- Upon certification, the foreign national and the Director of Human Resources will both sign the Labor Certification Application, which will be submitted to the USCIS in the next step (filing of form I-140).
An I-140 petition is the second step in the employment based permanent residency process. Once the Labor Certification Application is approved, an employer files the I-140 on a foreign national employee’s behalf to obtain a visa number and priority date to allow the foreign national to apply for change of status to a permanent resident (aka green card holder) via Form I-485 Adjustment of Status petition. The hiring department is responsible for the $580 filing fee. Processing time is currently estimated at three to four months. For a $1225 fee, premium processing can be added, which will reduce the processing time to 15 business days.
- HR prepares and files Form I-140 Immigrant Petition
- Updated CV will be requested from foreign national
- Letter of Support requested from academic department (draft provided)
- All UW-La Crosse I-140 petitions will be assigned preference category EB2, or Employment Based, Second Preference (Members of the Professions Holding Advanced Degrees).
- Approval of an I-140 does not confer any change of status. The foreign national’s visa status will remain the same as prior to approval of the I-140 petition.
Form I-485 Application to Register Permanent Residence or Adjust Status is the final stage in the permanent residency process. Once the I-485 petition is approved, the applicant becomes a lawful permanent resident of the US. The USCIS website provides detailed information on the I-485 petition.
The foreign national prepares the I-485 petition and pays for all fees associated with its filing.
- UW-La Crosse can give only very general information and assistance on the I-485 application.
- This application is the foreign national’s petition, not the University’s.
- In most cases, foreign nationals can complete the forms on their own, but may wish to consult with an immigration attorney, particularly if their situation is complex.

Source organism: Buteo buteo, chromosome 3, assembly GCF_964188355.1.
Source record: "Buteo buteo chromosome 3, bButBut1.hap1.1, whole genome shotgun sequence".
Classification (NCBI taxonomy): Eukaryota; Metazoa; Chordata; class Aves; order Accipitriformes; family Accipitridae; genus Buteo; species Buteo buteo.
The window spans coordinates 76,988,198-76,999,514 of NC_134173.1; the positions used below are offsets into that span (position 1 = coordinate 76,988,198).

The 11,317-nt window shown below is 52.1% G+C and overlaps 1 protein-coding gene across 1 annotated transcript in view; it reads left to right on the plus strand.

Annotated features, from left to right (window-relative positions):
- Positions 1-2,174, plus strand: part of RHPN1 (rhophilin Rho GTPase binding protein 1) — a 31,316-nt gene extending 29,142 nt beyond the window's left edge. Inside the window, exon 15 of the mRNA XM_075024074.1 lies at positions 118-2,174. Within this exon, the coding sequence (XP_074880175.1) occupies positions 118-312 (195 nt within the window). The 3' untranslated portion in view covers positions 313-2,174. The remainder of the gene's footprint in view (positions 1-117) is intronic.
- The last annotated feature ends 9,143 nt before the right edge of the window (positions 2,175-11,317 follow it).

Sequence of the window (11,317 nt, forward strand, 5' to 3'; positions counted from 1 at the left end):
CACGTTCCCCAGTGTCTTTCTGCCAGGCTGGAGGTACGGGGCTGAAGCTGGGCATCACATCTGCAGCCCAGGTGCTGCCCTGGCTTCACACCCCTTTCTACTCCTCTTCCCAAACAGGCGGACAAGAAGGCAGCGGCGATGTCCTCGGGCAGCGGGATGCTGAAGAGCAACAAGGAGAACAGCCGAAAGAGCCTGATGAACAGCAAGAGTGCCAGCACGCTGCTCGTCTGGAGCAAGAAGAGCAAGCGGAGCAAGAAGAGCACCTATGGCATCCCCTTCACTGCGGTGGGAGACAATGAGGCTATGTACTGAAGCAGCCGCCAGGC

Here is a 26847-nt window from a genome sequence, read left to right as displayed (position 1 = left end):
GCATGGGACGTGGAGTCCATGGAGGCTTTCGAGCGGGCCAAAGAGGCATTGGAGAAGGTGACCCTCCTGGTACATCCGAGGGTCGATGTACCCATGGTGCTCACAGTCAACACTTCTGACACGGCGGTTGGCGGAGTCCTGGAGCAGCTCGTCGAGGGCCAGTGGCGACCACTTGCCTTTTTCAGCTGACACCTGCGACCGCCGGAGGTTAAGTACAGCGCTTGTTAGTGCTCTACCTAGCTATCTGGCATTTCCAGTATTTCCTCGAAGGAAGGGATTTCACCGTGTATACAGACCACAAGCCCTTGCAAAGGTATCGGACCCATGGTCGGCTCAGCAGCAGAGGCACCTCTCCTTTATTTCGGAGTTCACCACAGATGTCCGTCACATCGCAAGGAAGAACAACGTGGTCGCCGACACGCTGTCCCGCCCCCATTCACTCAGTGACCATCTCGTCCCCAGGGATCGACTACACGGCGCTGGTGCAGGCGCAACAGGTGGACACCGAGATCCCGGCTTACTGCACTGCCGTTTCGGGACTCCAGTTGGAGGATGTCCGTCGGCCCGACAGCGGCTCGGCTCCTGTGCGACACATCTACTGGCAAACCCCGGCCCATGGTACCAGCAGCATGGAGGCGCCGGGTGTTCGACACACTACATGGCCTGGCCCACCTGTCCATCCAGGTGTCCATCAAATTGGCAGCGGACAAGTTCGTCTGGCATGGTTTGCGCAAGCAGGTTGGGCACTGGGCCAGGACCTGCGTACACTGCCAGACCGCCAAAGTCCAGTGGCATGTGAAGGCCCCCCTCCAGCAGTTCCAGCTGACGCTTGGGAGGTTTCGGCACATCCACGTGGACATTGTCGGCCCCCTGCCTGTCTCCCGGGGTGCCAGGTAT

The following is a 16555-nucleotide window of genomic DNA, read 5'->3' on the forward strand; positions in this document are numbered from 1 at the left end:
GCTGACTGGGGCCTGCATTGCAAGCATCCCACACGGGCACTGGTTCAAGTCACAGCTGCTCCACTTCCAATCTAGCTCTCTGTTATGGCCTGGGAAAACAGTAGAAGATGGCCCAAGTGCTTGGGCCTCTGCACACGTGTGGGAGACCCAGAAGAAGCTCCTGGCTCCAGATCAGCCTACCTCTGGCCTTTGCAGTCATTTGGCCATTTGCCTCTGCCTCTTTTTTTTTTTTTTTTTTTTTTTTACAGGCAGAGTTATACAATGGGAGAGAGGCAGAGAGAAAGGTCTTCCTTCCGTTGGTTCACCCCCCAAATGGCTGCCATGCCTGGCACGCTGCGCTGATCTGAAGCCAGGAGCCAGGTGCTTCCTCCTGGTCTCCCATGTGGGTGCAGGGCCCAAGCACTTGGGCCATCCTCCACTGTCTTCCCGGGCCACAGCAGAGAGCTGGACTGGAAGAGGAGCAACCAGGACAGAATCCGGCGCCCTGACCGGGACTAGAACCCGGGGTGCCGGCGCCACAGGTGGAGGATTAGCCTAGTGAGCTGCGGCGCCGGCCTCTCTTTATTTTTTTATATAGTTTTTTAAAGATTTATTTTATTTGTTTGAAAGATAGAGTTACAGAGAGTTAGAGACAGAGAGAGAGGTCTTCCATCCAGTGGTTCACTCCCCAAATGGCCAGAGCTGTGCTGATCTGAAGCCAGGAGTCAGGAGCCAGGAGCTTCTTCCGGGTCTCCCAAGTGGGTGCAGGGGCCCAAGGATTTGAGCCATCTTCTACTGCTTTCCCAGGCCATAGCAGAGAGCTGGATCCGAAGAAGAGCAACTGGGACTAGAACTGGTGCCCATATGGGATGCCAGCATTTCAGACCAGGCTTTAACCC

- UWL cannot make recommendations on an immigration attorney.
- Under state law, outside attorneys cannot represent state institutions, so an attorney could assist with the I-485, but not the I-140.
- The I-485 can be filed concurrently with the I-140 petition, or after the I-140s notice of receipt is received, or after the I-140 has been approved.
- The benefits of filing concurrently are that family members may apply for an Employment Authorization Document (EAD) on form I-765 so that they may work while the I-485 is pending. An EAD card will also allow a foreign national to be paid for activities outside of their primary position at the university, such as lecturing and consulting. However, using the EAD for outside employment cancels the H-1B status, so caution should be used.
- There could be some negative impact from filing concurrently. If the I-140 is denied, the I-485 is immediately denied and all filing fees and the cost of the medical exam will be lost. Also, if the EAD is used to work outside of UWL, employment authorization will be terminated immediately and it might be necessary for the foreign national to leave the United States.
- Foreign nationals from India or China will not be able to file the I-485 until a visa number is available.
- Currently, there are not any visa numbers available for India or China; however, we want to proceed with Steps 1 and 2 in order to establish your Priority Date for a visa number.
- Your Priority Date puts you in the queue for a visa number when they become available once again.
- We will continue to extend your H-1B visa in three year increments until visa numbers for India or China are available and your Priority Date allows you to file your I-485.
|Shelle Gholson Profile of Shelle Gholson|